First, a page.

The Mode Sensing Hypothesis

Sponsor: AFOSR (Pat Bradshaw), AFRL (Ric Wehling)
Investigators: PI: Sean Humbert (UMD/CU), Co-PIs: Graham Taylor (Oxford University), Holger Krapp (Imperial College)

Through the processes of evolution, flying insects have solved many of the problems encountered by conventionally engineered MAVs, but have done so using fundamentally different control design principles. The aerodynamic instability of flying insects is combined with powerful feedback control to produce a degree of manoeuvrability that is unmatched by any contemporary MAV. Rather than relying on a limited number of accurate inertial sensor measurements combined with significant computing resources, flying insects have evolved computationally-efficient yet robust control principles to achieve the same task using multiple noisy sensors. The underlying principles include: i) task-specific integration of hundreds to thousands of local, noisy sensor signals within a given sensory modality; ii) sensor fusion or multisensory integration, and iii) dynamic range fractioning. Although recent behavioural and electrophysiological research into these principles has made significant advances, there is still no overarching theory that provides a general framework within which one of the most significant questions of biological control design could be addressed: How is sensory information transformed into motor commands to support flight stability at a high performance level?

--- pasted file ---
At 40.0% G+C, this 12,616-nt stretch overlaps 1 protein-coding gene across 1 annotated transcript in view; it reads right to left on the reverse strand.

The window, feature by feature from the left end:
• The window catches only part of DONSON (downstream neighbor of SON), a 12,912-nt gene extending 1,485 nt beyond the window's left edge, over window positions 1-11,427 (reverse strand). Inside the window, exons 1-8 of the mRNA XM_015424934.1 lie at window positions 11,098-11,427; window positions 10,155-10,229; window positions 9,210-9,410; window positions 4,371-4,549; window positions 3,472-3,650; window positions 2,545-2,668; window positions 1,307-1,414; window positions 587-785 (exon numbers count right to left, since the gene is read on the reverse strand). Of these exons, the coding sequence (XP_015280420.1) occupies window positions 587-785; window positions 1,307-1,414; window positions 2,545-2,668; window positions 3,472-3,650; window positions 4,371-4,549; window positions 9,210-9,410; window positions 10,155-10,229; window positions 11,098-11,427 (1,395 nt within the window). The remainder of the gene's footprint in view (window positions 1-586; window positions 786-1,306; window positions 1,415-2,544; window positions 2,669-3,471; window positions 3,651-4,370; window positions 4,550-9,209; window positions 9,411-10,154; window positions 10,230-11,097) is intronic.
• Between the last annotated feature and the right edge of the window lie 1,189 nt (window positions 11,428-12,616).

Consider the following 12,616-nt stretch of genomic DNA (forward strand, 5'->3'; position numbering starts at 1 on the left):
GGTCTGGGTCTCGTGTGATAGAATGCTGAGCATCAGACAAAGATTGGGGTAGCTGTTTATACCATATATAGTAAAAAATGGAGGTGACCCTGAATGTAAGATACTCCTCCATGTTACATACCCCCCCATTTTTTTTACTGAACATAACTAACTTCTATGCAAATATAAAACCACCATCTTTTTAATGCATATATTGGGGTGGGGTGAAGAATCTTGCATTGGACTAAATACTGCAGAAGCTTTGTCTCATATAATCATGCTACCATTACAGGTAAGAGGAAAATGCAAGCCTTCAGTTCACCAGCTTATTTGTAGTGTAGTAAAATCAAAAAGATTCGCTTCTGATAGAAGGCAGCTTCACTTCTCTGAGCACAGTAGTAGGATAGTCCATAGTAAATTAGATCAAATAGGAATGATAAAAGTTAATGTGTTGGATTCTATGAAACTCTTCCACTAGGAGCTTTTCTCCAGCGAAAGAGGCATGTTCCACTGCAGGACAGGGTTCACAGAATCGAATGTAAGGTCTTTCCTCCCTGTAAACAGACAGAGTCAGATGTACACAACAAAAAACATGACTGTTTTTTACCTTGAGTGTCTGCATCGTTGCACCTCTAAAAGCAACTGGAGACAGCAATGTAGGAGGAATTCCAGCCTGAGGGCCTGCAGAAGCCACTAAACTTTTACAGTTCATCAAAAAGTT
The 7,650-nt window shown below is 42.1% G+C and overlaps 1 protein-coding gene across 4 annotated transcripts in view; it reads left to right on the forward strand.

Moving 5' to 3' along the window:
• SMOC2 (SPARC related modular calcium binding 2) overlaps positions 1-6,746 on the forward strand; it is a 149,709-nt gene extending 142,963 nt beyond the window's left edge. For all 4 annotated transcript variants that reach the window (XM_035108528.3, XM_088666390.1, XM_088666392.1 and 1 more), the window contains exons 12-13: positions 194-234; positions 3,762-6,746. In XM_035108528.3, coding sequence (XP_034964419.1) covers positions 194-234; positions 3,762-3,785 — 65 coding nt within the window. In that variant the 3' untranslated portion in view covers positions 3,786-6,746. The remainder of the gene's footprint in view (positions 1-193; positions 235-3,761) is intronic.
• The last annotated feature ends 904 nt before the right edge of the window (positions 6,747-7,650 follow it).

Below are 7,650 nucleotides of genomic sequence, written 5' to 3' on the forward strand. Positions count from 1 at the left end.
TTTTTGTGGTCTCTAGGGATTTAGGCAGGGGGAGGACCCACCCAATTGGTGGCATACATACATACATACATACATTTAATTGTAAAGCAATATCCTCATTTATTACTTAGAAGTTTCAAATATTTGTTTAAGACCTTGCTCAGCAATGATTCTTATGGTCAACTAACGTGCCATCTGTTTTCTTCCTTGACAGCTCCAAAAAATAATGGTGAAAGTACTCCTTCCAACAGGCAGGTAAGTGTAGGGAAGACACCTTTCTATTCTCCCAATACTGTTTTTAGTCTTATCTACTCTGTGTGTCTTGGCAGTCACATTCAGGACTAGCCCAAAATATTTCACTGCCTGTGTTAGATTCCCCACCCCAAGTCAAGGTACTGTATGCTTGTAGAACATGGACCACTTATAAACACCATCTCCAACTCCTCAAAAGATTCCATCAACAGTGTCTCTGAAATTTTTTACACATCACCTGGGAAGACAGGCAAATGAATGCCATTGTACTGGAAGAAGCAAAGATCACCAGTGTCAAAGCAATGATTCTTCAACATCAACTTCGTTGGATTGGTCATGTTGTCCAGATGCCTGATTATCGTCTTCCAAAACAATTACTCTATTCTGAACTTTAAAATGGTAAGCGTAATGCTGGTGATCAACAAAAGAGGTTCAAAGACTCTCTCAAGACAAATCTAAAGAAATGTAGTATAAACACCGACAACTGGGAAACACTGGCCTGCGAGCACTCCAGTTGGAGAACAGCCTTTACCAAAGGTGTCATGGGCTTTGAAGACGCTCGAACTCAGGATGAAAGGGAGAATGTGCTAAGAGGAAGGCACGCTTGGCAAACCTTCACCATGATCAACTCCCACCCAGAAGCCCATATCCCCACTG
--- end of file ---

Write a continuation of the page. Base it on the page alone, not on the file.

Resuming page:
• Krapp HG, Taylor GK, and Humbert JS, “The Natural Mode-Sensing Hypothesis: Matching Sensors, Actuators, and Flight Dynamics,” in Frontiers in Sensing – Biology and Engineering, Springer Verlag, 2011, ISBN: 978-3-211-99748-2.
  • Badrya C, MacFarlane K, Baeder J, Humbert JS, “Insect Kinematics in Trimmed Flight at Low Reynolds Numbers Using CFD” 53rd AIAA Aerospace Sciences Meeting, AIAA SciTech, Orlando FL, January 2015.
  • Hyslop AM, Krapp HG and Humbert JS, “Control Theoretic Interpretation of Directional Motion Preferences in Optic Flow Processing Interneurons,” Biological Cybernetics, Vol. 103, pp. 339-352, 2010, DOI: 10.1007/s00422-010-0404-8.
  • Humbert JS, Hyslop AM, “HS Tangential Cell Analogues and Implications for Efficient Visuomotor Control,” in Frontiers in Sensing – Biology and Engineering, Springer Verlag, 2011, ISBN: 978-3-211-99748-2.

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